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Climate change needs an Operation Warp Speed
The government of the United States should throw its muscle behind ramping up a mammoth, rapid rollout of all forms of renewable energy through Operation Warp Speed, similar to what is being done with COVID-19, Clive Thompson writes in an Ideas column for Wired.
The rollout should include energy sources that we already know how to build—like solar and wind — but also experimental emerging sources such as geothermal and small nuclear, and cutting-edge forms of energy storage or transmission.
Jim E. Morel, James S. Warsa, Brian C. Franke, Anil K. Prinja
Nuclear Science and Engineering | Volume 185 | Number 2 | February 2017 | Pages 325-334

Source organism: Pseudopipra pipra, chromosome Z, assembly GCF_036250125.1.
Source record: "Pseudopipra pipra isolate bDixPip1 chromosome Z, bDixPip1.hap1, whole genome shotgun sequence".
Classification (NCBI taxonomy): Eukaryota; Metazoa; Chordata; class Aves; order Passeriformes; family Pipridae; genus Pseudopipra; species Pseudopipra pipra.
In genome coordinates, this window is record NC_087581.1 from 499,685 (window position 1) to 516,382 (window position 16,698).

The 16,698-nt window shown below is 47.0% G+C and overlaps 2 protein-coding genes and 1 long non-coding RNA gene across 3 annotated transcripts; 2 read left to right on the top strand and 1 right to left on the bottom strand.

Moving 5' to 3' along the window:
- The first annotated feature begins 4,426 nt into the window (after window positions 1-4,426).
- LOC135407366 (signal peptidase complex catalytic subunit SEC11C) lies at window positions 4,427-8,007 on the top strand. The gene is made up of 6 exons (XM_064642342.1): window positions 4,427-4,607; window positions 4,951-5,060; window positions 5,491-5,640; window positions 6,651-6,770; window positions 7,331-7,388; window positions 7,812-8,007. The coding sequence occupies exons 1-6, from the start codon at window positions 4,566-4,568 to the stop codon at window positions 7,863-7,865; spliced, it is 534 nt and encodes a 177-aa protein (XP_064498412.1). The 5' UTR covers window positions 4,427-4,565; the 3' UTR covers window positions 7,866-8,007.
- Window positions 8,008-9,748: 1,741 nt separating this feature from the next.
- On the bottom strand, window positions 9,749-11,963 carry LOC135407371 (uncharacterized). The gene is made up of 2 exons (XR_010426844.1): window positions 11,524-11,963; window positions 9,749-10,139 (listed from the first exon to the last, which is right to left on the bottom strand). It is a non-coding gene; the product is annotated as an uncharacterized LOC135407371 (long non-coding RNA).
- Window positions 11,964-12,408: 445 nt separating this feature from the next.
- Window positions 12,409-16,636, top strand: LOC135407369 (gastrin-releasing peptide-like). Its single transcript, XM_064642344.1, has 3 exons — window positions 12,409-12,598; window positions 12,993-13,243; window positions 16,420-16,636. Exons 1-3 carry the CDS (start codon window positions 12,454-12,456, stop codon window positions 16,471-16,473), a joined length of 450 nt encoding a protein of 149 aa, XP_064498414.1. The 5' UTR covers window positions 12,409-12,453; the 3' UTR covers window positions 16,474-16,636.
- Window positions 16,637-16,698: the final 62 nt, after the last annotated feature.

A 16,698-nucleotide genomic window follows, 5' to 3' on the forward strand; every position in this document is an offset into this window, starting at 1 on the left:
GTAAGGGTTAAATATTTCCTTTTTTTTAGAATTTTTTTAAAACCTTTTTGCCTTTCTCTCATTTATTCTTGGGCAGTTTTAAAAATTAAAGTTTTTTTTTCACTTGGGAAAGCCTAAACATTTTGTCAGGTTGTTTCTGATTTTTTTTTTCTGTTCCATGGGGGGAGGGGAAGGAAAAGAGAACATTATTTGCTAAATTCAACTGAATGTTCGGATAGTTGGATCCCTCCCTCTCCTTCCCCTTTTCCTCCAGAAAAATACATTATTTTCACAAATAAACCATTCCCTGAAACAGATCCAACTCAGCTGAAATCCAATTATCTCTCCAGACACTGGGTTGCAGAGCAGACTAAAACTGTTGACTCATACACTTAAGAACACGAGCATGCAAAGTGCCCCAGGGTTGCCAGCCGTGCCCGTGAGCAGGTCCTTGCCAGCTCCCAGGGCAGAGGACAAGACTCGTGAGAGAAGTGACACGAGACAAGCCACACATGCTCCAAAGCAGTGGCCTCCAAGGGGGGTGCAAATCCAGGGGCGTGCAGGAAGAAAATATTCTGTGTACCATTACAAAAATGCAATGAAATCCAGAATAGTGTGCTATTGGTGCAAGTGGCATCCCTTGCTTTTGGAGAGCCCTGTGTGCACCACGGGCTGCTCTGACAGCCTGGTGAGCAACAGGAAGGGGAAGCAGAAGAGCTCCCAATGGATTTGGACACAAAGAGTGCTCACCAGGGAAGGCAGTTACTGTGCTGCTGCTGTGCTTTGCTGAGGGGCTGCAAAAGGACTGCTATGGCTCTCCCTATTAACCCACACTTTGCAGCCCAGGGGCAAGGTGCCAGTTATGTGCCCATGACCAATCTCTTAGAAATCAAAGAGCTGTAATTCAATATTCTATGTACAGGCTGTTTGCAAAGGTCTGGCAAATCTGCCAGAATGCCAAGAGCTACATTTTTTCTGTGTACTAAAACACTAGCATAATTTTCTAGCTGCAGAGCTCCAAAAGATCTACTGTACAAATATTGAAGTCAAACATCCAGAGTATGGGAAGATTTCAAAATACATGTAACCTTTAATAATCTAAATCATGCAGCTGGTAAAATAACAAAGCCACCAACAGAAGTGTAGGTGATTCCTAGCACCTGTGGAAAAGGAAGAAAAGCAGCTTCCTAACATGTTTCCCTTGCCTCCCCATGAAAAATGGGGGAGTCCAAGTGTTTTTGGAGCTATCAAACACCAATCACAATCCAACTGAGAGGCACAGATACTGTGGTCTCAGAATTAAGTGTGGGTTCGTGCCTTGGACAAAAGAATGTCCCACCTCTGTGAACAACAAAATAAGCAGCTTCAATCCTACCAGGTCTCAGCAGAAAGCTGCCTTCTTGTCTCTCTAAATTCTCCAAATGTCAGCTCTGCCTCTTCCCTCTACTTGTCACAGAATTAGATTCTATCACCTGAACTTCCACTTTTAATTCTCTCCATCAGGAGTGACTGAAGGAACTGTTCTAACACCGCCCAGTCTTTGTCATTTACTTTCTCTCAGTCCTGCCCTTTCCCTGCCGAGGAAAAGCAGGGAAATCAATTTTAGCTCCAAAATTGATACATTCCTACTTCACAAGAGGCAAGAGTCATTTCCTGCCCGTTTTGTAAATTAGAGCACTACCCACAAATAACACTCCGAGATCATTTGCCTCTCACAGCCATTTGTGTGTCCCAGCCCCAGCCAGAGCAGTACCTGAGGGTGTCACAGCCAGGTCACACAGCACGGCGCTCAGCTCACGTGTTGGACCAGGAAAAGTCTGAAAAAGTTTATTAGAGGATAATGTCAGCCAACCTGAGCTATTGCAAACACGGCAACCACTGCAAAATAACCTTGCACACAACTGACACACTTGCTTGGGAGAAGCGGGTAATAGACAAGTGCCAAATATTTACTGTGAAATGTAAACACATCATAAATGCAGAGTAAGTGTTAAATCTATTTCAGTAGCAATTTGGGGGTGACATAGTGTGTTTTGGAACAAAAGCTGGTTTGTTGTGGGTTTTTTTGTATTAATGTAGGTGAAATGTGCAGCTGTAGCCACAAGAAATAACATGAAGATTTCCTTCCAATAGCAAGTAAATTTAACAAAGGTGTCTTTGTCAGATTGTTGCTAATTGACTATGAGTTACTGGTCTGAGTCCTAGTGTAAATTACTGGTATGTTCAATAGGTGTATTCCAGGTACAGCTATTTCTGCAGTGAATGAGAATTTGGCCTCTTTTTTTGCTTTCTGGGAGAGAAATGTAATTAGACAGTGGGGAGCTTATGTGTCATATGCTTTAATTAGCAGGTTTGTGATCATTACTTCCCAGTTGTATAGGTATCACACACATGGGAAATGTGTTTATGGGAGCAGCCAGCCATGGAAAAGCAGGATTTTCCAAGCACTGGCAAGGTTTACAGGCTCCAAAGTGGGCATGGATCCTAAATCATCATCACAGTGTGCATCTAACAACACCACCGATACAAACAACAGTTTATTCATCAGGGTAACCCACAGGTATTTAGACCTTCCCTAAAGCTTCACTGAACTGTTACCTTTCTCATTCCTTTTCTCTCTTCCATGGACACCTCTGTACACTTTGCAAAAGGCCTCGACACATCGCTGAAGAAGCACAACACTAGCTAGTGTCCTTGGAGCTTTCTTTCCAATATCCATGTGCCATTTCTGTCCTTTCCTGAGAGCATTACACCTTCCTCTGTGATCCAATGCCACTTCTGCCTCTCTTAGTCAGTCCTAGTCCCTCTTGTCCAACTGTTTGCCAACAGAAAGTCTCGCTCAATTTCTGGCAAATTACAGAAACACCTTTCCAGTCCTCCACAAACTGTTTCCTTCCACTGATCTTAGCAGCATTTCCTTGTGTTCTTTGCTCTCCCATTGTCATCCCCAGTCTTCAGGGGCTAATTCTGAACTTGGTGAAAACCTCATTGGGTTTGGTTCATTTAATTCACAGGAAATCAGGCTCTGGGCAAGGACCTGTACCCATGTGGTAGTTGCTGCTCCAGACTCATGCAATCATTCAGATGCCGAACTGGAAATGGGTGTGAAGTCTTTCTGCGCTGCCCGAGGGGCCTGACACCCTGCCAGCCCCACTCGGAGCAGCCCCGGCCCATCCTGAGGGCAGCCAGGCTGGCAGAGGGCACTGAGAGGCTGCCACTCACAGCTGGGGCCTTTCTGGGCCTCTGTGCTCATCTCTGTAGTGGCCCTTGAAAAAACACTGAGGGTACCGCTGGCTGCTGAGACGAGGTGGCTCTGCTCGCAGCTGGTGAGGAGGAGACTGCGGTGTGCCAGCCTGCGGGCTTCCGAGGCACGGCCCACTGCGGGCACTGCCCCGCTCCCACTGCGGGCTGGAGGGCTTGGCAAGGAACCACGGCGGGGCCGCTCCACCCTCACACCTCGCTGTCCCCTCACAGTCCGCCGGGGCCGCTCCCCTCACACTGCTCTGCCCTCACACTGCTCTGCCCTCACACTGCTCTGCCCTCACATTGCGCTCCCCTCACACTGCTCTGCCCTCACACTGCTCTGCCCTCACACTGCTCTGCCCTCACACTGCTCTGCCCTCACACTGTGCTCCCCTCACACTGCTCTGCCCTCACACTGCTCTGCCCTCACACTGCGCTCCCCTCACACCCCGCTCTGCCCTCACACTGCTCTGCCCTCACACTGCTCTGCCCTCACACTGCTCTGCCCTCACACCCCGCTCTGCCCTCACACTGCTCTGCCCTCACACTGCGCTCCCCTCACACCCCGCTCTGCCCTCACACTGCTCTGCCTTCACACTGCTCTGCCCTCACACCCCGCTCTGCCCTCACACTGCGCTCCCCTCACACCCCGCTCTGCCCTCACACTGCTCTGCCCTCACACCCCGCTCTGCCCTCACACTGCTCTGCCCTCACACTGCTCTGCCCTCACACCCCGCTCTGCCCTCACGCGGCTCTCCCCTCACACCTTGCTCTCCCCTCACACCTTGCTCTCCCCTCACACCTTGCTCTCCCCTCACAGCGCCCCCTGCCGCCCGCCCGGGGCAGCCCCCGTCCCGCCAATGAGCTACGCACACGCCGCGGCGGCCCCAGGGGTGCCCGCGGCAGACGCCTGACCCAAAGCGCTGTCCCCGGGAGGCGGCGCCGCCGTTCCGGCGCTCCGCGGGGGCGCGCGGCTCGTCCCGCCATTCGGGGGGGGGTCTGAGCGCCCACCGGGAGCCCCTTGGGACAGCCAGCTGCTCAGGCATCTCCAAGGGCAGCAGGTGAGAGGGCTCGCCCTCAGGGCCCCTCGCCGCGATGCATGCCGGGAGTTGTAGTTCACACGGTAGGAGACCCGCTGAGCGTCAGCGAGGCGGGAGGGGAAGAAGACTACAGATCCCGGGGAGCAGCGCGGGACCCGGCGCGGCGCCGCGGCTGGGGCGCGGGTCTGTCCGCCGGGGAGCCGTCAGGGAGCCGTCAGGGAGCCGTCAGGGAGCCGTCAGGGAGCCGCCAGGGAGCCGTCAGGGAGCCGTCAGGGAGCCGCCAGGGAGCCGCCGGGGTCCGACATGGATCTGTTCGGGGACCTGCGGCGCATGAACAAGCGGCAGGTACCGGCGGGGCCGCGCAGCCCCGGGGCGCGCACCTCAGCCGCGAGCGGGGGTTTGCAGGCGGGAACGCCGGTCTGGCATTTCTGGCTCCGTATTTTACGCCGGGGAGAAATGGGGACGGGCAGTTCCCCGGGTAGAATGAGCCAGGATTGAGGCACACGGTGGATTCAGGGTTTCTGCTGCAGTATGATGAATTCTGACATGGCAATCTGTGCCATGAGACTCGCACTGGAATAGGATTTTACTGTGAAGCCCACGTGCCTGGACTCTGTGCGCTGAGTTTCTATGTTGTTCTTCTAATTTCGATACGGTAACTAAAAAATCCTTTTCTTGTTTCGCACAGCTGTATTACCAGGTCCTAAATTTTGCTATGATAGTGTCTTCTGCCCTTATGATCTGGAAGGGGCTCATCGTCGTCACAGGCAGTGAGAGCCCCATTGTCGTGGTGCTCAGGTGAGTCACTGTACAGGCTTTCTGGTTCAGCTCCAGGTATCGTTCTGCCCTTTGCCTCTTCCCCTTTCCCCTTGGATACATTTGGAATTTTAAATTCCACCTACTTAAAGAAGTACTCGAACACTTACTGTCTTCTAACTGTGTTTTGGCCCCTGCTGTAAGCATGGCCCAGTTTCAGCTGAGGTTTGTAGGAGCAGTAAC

Technical Paper | dx.doi.org/10.1080/00295639.2016.1272383
Articles are hosted by Taylor and Francis Online.
We compare two methods for generating Galerkin quadratures. In method 1, the standard SN method is used to generate the moment-to-discrete matrix and the discrete-to-moment matrix is generated by inverting the moment-to-discrete matrix. This is a particular form of the original Galerkin quadrature method. In method 2, which we introduce here, the standard SN method is used to generate the discrete-to-moment matrix and the moment-to-discrete matrix is generated by inverting the discrete-to-moment matrix. With an N-point quadrature, method 1 has the advantage that it preserves N eigenvalues and N eigenvectors of the scattering operator in a pointwise sense. With an N-point quadrature, method 2 has the advantage that it generates consistent angular moment equations from the corresponding SN equations while preserving N eigenvalues of the scattering operator. Our computational results indicate that these two methods are quite comparable for the test problem considered.